Americans should be involved in the world. That includes building relationships with foreign nations and peoples.

However, U.S. foreign policy should advance American interests. This isn’t a new idea. It is time to follow Washington’s advice and set aside “passionate attachments” to other governments and nations.

Doug Bandow is a senior fellow at the Cato Institute. A former special assistant to President Ronald Reagan, he is author of Beyond Good Intentions: A Biblical View of Politics (Crossway) and Foreign Follies: America’s New Global Empire (Xulon).

Don’t miss Doug Bandow in Washington on November 15 at TAC’s 5th Annual Foreign Policy Conference on Capitol Hill! Registration and full schedule here [1].  

37 Comments (Open | Close)

37 Comments To "Progressive Democrats Changing the Politics of Israel in America"

#1 Comment By Brian James On November 7, 2018 @ 10:34 pm

The Party of *NO* is back in charge. No budget worked on or passed since April 29, 2009 – The last time the Democrat-led Senate adopted a budget resolution. Also the last time the Majority brought a budget plan to the floor.

#2 Comment By America First On November 7, 2018 @ 10:53 pm

“How is any of this the Florida government’s business? Was DeSantis running for Florida’s chief executive or Israel’s Florida ombudsman?”

No. De Santis is a disgusting, corrupt politician who’s selling himself to the Israel money boys.

That’s “the Swamp”, as Trump likes to call it. But it’s a part of the Swamp that does more than rip off the American taxpayer. It gets Americans killed.

#3 Comment By cka2nd On November 8, 2018 @ 1:20 am

“The domestic third rail of U.S. politics is still Social Security. It doesn’t matter that the program has become a Ponzi scheme, headed towards insolvency.”

BS. Remove the cap on income subject to FICA taxes, and the system is solvent forever. Bandow seems to be obsessed with Social Security and entitlements, even to the exclusion of cutting the “defense” and “intelligence” budgets. Hmmmm?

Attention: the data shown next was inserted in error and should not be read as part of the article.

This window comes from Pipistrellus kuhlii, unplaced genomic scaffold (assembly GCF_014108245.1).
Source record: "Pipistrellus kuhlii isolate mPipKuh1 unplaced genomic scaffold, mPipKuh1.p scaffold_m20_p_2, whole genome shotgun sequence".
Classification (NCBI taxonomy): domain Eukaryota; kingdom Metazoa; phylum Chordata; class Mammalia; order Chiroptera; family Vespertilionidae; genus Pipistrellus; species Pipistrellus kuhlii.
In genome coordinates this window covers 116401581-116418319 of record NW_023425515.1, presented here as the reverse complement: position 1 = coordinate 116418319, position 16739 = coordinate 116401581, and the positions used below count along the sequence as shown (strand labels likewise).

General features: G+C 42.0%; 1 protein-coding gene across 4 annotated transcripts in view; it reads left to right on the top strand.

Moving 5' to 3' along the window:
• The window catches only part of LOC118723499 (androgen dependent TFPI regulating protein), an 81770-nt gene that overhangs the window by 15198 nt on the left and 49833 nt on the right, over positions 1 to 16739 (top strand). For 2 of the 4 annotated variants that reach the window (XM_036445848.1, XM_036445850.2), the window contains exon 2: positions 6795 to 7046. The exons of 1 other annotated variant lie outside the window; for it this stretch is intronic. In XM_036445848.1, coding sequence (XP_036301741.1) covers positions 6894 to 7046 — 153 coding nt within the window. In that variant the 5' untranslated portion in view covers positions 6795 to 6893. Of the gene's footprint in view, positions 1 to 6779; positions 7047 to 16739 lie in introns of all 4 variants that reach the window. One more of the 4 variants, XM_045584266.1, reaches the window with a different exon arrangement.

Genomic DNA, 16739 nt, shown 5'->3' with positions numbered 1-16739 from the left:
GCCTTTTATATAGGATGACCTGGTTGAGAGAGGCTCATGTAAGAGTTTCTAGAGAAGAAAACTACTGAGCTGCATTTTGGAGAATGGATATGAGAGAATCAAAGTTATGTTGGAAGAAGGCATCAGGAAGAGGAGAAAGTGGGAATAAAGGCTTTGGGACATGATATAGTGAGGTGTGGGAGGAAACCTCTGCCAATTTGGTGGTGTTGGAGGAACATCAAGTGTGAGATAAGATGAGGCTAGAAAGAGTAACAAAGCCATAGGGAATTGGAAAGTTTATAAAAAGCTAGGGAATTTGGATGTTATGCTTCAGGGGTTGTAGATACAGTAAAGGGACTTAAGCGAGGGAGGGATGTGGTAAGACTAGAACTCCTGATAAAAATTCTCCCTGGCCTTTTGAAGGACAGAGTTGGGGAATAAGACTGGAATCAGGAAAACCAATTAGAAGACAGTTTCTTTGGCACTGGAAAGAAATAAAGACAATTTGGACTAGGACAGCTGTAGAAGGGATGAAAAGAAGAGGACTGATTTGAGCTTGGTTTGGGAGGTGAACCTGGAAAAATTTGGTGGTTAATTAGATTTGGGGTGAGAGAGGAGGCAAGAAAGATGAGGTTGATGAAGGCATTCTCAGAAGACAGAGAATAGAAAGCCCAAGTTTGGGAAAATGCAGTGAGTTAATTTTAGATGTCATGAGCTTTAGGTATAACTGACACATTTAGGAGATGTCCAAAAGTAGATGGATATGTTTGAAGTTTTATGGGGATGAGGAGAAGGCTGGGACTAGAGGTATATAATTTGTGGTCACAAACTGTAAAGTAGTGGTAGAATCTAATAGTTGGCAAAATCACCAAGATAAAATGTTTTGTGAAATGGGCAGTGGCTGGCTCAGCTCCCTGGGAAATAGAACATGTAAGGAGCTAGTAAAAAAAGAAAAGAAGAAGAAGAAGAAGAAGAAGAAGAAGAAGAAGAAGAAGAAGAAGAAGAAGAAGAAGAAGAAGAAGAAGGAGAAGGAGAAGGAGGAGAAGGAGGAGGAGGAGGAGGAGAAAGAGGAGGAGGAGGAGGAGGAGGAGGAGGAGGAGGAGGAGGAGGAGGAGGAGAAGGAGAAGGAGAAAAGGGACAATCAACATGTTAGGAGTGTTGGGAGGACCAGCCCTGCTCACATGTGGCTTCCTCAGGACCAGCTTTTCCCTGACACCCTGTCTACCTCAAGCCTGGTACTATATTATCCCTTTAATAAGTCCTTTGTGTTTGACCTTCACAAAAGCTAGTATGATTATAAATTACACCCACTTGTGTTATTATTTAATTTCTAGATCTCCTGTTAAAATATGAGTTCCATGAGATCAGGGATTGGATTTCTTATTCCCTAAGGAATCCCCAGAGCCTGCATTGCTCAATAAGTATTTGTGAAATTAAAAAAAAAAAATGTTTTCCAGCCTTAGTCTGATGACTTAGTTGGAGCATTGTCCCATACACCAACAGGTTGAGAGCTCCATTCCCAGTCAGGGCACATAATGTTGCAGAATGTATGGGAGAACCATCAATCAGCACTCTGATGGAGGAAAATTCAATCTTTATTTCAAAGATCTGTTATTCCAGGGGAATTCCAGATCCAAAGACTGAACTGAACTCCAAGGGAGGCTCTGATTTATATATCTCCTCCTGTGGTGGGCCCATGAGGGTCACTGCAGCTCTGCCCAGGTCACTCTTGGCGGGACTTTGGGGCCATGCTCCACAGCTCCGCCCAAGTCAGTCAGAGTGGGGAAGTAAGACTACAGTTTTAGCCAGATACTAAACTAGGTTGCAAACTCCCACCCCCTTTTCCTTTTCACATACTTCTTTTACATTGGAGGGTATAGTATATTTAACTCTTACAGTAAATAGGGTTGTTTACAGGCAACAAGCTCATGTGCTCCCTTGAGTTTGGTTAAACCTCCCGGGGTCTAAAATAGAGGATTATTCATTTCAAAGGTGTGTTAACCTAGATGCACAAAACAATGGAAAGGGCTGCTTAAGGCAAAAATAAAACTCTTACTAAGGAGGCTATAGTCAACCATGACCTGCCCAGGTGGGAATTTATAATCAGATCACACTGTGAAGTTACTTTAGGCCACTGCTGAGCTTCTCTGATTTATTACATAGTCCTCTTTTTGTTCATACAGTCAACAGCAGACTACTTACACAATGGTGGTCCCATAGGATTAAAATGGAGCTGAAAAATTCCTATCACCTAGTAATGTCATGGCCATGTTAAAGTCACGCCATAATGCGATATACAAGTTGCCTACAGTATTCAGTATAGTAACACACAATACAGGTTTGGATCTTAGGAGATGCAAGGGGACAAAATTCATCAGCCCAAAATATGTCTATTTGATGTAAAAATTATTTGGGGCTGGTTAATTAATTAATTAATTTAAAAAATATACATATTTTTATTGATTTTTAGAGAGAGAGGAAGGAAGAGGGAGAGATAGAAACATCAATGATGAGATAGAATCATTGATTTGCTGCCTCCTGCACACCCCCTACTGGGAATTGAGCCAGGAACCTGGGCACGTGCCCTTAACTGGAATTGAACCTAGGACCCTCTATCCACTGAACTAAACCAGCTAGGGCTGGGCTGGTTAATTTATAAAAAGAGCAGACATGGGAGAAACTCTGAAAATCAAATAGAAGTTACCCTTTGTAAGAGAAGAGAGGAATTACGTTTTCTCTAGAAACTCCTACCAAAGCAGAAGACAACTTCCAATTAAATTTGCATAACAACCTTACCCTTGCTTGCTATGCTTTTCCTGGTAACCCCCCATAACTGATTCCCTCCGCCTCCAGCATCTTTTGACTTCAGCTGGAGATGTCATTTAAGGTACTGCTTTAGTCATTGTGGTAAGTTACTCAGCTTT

#4 Comment By Eric Bergerud On November 8, 2018 @ 2:23 am

I agree that finding the “golden mean” when discussing Israel in the US is a tough job. And Mr. Bandow is quite right that if an American is critical of the Israeli government’s policy, just as the always fractious members of the Knesset routinely are, he/she will get attacked in some quarters. But it’s also all too clear that the left in Europe and the US is attempting to turn Israel into a pariah – and often show a shocking disregard for the track record of Palestinian groups like Hammas. Make no mistake – many on the left would be perfectly willing to treat Israel as today’s South Africa. And if the US tilts in that direction (as Obama did in one of his last acts) that is a poor example of the detachment from foreign sentiment favored by George Washington. And any way you cut it, Israel and the US have a deep history together. If bad things ever happened in that very dangerous part of the world it would be invaluable of have an ally that – if push came to shove – would be at our side.

#5 Comment By Matthew Etzell On November 8, 2018 @ 3:01 am

The Palestinians have had a state in Gaza since 2005; look what they did with it. In the late 1990s, Israel offered the Palestinians Gaza, 97 percent of the West Bank, and eastern Jerusalem; the Palestinians proceeded to launch a murderous rampage.

Contrary to the author’s assertion, the Democrats do not “view Palestinians as human beings too.” Humans possess moral agency, and must accept responsibility for our choices and the consequences thereof. However, those advocating on behalf of the Palestinians never seem to hold them responsible for their choices, thereby implicitly regarding them as sub-human.